July 16, 2021
Mountain mint will make you a believer in native plants


by Mary Reid Barrow

 On hot sunny days,  insects  zoom back and forth over mountain mint at the Virginia Beach Middle School Butterfly Garden.

Bees, wasps and flies stop for a sip of nectar, then dart hither and yon so fast, you can barely comprehend what you are seeing.

It takes time to acclimate your eyes and your senses before you can figure it out.   You might even pass the action by if you don’t pause and watch the mountain mint carefully.

You can easily visit the garden by just walking behind the school or along the bike path also at the rear of the school.  But you also can get a sense of what insects think of mountain mint by  looking at this video from the garden on a hot recent morning:


You never see this kind of action in an ordinary garden. Calling it a butterfly garden is a misnomer too, though there are plenty of butterflies to be seen.  This a real garden, like gardens  used to be before we began importing plants from all over the world.

No doubt about it,  mountain mint is a  special favorite of insects, but the  garden is full of native plants making busy insects happy  from spring to fall.

Introduce yourself to mountain mint and you will be hooked on natives.

You might say you don’t want insects in your garden because they sting.

For the most part,  they don’t sting.  Insects are happy when they are eating.  They only get angry when you disturb their homes or nurseries.

But, you might say, mountain mint is not colorful. Maybe not in the rainbow sense, however it is the prettiest,  most serene shade of light gray-green to ever light up a garden.

And though mountain mint  doesn’t smell as sweet as a rose, it does smell like mint.

Dozens  of tiny green flowers bloom, like a gentle rolling wave,  across the top of mountain mint.  Its genus name, Pycnanthemum, comes from the Greek for dense and flower to describe these blooms.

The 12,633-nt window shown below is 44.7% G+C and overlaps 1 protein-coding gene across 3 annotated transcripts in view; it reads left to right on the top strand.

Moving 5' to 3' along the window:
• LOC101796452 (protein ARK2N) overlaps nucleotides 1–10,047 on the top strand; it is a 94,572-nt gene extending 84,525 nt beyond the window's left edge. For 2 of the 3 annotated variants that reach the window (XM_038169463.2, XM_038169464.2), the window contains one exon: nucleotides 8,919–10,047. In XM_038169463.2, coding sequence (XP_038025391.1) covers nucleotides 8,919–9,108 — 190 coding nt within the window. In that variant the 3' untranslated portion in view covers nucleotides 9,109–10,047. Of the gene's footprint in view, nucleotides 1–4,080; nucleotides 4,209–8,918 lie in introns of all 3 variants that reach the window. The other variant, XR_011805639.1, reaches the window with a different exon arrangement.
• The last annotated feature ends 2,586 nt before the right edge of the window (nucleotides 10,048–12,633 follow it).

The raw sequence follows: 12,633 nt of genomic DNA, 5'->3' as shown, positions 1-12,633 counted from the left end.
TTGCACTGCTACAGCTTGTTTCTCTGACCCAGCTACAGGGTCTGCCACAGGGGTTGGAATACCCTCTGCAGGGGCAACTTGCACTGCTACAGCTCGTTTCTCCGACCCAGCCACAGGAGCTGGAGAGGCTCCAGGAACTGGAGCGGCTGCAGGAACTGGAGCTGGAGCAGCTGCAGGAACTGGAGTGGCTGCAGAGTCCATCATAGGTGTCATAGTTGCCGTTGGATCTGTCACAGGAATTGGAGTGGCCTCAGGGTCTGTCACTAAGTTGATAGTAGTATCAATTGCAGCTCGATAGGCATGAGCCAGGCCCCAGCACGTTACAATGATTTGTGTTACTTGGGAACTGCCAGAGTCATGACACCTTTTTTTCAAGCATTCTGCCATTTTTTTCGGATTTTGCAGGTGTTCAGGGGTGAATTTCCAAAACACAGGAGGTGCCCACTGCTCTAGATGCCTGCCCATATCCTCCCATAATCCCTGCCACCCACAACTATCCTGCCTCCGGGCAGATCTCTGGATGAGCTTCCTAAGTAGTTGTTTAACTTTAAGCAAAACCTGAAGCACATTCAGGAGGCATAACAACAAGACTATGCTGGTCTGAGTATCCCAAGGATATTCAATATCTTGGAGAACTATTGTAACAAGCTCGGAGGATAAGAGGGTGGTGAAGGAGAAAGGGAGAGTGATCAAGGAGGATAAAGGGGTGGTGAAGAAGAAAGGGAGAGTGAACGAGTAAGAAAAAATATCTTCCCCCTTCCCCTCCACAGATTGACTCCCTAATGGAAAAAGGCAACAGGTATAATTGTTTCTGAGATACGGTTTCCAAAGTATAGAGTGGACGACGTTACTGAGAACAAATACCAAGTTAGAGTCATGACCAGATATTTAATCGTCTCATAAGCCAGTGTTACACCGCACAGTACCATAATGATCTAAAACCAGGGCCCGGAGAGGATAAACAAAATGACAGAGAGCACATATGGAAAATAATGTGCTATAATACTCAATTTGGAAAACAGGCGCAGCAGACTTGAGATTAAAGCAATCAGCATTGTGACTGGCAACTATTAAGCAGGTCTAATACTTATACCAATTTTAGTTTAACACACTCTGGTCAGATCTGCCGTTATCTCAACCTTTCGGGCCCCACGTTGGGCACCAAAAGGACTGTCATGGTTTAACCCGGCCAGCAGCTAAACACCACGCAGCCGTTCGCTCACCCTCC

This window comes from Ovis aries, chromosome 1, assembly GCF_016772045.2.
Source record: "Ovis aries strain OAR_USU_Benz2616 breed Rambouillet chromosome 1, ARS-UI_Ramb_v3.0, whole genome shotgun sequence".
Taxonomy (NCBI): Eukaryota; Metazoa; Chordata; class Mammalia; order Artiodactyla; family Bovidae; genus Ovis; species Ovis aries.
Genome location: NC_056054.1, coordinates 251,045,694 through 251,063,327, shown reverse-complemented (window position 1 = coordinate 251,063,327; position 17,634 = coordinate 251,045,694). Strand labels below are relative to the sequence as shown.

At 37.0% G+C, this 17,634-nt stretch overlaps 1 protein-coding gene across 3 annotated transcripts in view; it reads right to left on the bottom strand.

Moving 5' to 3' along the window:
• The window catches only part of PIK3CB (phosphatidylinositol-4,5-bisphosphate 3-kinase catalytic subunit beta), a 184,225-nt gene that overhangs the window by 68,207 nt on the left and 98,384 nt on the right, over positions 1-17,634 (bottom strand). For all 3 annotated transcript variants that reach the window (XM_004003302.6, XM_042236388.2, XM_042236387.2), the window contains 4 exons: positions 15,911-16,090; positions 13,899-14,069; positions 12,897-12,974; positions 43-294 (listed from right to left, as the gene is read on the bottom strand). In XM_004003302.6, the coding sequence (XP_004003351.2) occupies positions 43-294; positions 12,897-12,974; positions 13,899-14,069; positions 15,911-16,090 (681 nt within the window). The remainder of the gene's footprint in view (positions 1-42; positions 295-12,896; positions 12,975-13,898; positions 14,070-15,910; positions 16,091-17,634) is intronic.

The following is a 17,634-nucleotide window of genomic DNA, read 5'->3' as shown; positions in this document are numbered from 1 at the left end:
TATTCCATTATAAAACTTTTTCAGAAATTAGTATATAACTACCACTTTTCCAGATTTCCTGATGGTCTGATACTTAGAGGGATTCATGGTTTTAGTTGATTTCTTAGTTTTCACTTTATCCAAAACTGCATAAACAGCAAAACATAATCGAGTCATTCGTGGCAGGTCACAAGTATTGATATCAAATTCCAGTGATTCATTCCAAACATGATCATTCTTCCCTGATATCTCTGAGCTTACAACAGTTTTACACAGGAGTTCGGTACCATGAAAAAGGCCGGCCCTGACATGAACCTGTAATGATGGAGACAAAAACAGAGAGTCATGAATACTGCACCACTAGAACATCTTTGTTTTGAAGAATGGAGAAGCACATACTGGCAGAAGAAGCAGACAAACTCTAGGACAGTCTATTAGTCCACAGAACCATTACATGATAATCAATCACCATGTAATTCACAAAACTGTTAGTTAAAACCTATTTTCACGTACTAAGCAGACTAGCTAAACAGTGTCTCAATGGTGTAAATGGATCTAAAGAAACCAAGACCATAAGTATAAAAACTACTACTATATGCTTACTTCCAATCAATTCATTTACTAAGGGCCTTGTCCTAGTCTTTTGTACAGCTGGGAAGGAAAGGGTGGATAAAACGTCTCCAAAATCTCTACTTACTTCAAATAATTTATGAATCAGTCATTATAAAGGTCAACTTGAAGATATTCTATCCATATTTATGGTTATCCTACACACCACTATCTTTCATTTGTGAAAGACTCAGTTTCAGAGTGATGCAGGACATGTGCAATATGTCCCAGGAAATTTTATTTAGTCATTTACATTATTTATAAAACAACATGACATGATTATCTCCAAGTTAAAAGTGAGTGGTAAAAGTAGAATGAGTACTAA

There are several varieties, but what you see around here is mostly short-toothed mountain mint,  Pycnanthemum muticum.

Mountain mint and other natives provide the fast food nectar restaurant for adult insects.  Other natives might provide just the right leaves that are the perfect food for picky caterpillars, nature-made to eat only one species of plant.

Native plants make the world go round, ensuring we have the insects we need to pollinate  our fruits and vegetables and the trees and plants that live around us and to serve as the food that birds and other animals need to survive.

Get a glimpse of how it works and pay a visit to the  Butterfly Garden behind Virginia Beach Middle School.


Do you have a favorite tree or plant with a story to tell?  What relationships have you observed  between plants and critters?  Who eats whom?  Who has babies where?   Send an email to


PEARL HOMES are places where people care about our environment and want to do what they can to help protect our resources.

Learn more»

Lynnhaven River NOW recognizes schools providing outstanding environmental education as a Pearl School.

Learn More»

PEARL BUSINESSES are essential to truly move towards a more sustainable Virginia Beach and cleaner waters.

Learn More »

We all want to do our part to restore the health of all of our sacred waterways and protect them for future generations to enjoy.

Learn More»

SUSTAINABLE YARDS PROGRAM: Let us help you “green” your Lynnhaven watershed home. This unique program provides specific stormwater management practices to your yard at a significantly reduced cost to you.

Learn More»